Luke Moffatt suits up for the red, white and blue and hopes to one day put on the colors of an NHL team. (Photo by Tom Sorensen)
Ask any member of USA Hockey’s National Team Development Program (NTDP) why they joined up with the Ann Arbor, Mich.-based squad and they’ll tell you the chance to represent their country is pretty high on the list.
Ask the program’s management what the secret to its success has been recently and they’ll tell you it’s the ability to now recruit stars from all over the country, not just the northern part.
Luke Moffatt is one of those rising stars from a non-traditional hockey market. A center and right winger with the NTDP’s under-17 team, the 6-foot, 165-pounder hails from Paradise Valley, Ariz., a suburb of Phoenix. And while the hockey culture is still developing in the southwest, the passion was always there for the youngster. So how do you make hockey your life in a place where hockey isn’t life?
“It was definitely harder than here (Ann Arbor) or Minnesota or Canada,” Moffatt noted. “But I liked it, being something different. My dad is from Vancouver and he played all his life.”
Moffatt has played spring hockey in Vancouver with the Jr. Canucks and Jr. Giants programs, but otherwise he is a straight-up product of the Arizona hockey world.
Along with establishing himself as a rink rat early in life, Moffatt benefited from having the Phoenix Coyotes in town, basically since he was old enough to be aware of them. The family has season tickets and having a pro team to cheer for helped nurture Moffatt’s love of the game. He also did what a lot of kids in warm locales have done; he played roller hockey.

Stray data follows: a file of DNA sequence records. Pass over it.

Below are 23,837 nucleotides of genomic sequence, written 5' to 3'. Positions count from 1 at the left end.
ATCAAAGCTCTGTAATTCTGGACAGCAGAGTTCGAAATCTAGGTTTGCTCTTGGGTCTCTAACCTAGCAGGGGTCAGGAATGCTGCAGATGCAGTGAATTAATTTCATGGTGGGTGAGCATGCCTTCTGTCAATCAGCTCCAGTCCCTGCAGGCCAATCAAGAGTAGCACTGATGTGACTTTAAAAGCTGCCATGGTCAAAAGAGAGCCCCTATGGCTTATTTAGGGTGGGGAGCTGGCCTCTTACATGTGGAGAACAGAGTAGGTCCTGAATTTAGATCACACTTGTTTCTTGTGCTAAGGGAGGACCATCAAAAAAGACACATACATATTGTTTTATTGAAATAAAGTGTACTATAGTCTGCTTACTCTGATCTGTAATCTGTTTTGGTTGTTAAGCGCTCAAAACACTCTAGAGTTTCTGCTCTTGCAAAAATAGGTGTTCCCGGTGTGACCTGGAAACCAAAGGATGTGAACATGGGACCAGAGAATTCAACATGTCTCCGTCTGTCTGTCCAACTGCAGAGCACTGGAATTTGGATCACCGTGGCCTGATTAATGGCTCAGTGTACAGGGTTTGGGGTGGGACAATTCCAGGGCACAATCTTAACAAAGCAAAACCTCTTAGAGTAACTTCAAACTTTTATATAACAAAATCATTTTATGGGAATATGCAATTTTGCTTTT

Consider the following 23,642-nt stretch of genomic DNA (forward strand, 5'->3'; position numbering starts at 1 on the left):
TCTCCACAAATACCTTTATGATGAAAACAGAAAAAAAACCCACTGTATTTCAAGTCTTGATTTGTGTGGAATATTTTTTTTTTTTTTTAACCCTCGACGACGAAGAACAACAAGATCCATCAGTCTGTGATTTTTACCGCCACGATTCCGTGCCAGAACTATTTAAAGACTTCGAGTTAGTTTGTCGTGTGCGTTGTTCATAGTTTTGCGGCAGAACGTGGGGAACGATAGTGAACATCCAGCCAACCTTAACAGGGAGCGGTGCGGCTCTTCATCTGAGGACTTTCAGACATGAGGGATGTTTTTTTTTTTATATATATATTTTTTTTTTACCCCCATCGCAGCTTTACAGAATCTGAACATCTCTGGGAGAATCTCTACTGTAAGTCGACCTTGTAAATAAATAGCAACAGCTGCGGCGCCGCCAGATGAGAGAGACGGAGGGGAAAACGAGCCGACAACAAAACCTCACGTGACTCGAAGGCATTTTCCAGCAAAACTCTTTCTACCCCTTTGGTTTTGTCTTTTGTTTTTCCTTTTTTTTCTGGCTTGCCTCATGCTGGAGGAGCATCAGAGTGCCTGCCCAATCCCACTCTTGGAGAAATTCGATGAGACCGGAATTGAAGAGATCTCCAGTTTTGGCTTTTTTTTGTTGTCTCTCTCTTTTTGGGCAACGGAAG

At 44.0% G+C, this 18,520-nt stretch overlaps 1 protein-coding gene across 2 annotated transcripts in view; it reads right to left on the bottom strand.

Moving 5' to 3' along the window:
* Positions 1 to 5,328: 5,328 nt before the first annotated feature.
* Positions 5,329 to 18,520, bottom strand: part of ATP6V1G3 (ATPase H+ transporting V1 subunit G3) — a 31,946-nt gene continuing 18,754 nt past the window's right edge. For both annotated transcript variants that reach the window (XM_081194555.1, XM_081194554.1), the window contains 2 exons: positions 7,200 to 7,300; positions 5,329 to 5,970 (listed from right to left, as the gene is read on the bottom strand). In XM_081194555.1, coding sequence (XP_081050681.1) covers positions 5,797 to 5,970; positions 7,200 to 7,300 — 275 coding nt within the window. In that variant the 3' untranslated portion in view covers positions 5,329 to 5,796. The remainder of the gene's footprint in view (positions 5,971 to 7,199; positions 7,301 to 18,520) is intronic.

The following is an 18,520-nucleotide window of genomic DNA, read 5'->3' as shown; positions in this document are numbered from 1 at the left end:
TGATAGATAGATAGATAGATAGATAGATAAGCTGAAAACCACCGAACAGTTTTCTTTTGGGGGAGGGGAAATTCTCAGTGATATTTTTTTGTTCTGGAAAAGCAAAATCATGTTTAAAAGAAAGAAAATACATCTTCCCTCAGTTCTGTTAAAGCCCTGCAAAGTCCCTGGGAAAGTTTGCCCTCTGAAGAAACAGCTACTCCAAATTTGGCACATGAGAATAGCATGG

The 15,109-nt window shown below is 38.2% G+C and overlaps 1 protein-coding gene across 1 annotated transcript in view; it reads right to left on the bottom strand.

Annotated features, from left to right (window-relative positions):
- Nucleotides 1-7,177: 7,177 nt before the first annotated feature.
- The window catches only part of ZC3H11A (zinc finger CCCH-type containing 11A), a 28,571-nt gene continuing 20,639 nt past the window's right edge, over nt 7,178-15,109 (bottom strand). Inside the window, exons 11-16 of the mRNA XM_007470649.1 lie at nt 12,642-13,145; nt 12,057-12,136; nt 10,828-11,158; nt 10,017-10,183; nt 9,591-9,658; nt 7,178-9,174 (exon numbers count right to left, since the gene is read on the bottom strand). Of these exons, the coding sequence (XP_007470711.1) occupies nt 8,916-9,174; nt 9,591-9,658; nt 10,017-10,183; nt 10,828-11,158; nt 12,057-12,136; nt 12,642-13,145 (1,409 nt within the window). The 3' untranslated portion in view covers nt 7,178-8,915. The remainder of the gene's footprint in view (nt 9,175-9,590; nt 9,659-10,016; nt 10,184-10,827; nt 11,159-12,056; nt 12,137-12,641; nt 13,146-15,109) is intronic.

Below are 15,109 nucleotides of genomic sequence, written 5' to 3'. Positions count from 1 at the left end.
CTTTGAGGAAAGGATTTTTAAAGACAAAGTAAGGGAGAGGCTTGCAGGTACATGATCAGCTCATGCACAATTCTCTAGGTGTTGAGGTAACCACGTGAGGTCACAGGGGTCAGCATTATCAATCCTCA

“We’ve really seen that trend over the past couple years,” said Moffatt’s coach, John Hynes, adding that the great offensive skill sets coming out of the southwest recently can partly be credited to the unstructured games of roller hockey, where creativity is paramount.
Moffatt considers himself a budding power forward who can score and thanks to some of his father’s connections, he’s had some pretty good ears to bend in learning the craft.
“I’ve been lucky enough to get to know Keith Tkachuk personally,” he said. “Him and my dad are pretty good friends. Ryan Kesler is another player I’ve talked to and I love his game: all-out, balls-to-the-wall, lovin’ every minute of it.”
But Moffatt also likes to blend styles and doesn’t limit his influences to those he has met.
“You can’t go wrong with Ovechkin and Crosby, the way they tear it up,” he added.
And when it comes to tearing it up, Moffatt will be one to watch as the years go by.
“He’s very high-energy,” Hynes said. “He does a very good job attacking the puck on defense and when he gets the puck, he’s very strong on his skates.”
Off the ice, Hynes likes what he sees as well.
“Very conscientious, very responsible with his school work, very dedicated,” the coach beamed. “He really cares about hockey.”
Moffatt is still developing, of course, and wants to work on his strength and his shot. Fortunately, he has plenty of opportunity to do so as part of the NTDP.
“It’s widely known in America that The Program is the best place to develop,” Moffatt said. “Playing every day, lifting (weights) every day, representing your country; what more could you ask for?”
Moffatt’s next destination is still unsettled, but he could be staying right where he is, thanks to a verbal commitment to the University of Michigan, also located in Ann Arbor.
Either way, don’t be surprised to see the Arizona native wearing the stars and stripes of international duty for years to come.
Prep Watch, which features minor hockey players destined to become big names in major junior or the NCAA, appears every Thursday, only on thehockeynews.com.
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